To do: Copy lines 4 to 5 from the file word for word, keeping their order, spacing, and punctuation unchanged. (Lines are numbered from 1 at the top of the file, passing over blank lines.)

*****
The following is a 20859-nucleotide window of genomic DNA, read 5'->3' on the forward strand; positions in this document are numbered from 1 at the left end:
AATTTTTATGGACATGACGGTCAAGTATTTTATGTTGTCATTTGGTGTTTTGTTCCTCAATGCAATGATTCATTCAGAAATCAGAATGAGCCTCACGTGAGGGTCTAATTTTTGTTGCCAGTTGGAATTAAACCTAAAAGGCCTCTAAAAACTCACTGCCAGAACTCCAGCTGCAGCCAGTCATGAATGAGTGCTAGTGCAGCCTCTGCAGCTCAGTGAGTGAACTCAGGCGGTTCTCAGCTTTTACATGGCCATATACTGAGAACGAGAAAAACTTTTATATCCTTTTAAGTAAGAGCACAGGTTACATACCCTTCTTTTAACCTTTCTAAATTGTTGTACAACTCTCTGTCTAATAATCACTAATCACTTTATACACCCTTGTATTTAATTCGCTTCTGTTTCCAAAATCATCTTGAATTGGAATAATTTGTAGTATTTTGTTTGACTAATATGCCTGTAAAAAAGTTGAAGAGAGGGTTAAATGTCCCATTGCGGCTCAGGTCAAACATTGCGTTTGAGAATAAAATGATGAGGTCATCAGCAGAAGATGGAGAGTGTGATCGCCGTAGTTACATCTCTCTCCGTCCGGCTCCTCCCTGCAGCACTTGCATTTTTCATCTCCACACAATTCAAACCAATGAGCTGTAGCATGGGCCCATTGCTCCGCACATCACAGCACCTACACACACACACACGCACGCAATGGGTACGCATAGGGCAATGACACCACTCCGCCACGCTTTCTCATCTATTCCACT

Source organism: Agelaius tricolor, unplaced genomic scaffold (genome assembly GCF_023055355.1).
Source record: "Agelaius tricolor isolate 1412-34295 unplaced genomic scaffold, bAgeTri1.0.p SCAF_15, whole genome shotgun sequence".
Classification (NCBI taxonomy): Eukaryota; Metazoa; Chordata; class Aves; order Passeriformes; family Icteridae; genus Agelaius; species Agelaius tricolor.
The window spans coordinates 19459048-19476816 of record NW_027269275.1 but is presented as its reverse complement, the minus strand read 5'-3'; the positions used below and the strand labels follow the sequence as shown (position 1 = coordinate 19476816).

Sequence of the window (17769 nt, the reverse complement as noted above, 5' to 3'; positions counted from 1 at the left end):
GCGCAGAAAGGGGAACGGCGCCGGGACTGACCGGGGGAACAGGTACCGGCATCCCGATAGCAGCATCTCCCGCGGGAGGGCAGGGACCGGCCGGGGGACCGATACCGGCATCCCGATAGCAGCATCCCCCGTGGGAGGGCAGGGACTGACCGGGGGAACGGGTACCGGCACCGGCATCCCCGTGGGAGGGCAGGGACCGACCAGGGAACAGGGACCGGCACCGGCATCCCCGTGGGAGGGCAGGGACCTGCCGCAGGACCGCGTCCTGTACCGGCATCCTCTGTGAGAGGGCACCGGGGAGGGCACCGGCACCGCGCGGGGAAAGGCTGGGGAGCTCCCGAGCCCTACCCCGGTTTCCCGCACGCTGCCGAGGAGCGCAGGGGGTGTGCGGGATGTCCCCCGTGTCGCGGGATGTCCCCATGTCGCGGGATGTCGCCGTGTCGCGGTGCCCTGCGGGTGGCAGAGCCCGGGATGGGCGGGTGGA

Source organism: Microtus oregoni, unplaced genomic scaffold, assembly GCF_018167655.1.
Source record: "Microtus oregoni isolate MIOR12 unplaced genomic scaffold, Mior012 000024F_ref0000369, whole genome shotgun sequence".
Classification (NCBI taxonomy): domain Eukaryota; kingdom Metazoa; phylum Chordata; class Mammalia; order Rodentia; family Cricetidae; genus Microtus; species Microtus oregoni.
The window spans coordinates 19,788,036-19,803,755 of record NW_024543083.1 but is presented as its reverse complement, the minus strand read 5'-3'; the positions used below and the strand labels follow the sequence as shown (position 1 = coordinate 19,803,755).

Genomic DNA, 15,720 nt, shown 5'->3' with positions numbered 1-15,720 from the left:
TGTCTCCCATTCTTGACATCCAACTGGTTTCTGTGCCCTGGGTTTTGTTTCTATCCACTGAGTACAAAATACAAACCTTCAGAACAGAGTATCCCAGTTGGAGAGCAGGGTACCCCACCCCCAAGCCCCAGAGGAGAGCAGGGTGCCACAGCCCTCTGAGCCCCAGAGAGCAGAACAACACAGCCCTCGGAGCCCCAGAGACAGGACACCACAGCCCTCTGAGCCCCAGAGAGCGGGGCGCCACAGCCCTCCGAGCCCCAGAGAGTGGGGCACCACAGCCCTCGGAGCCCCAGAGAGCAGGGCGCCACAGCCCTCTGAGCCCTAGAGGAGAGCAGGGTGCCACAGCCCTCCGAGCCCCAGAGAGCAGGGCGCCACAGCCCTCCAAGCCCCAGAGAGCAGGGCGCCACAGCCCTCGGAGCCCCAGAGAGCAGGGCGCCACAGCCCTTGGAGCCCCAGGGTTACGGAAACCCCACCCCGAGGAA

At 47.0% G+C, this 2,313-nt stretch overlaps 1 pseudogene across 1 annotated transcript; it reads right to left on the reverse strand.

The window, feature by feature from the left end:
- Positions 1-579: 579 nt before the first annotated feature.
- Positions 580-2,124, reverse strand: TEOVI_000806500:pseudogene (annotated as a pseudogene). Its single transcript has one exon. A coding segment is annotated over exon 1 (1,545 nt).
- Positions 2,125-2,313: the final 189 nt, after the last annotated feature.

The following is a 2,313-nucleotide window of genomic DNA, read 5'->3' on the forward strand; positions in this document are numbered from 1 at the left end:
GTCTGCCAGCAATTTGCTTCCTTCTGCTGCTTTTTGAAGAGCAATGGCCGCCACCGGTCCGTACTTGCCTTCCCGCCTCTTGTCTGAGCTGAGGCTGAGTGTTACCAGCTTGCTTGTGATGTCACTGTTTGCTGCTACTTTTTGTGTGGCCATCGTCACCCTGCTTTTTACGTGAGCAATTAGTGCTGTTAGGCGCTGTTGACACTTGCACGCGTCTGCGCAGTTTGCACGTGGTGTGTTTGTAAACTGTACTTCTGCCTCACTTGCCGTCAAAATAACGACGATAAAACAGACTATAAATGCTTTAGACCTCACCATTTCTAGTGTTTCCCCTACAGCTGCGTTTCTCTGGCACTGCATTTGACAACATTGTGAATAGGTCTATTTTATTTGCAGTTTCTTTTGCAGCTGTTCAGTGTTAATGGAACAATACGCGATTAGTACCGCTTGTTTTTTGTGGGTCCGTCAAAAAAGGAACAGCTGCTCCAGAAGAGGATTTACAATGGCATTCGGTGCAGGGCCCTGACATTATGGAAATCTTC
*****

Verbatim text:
Source record: "Agelaius tricolor isolate 1412-34295 unplaced genomic scaffold, bAgeTri1.0.p SCAF_15, whole genome shotgun sequence".
Classification (NCBI taxonomy): Eukaryota; Metazoa; Chordata; class Aves; order Passeriformes; family Icteridae; genus Agelaius; species Agelaius tricolor.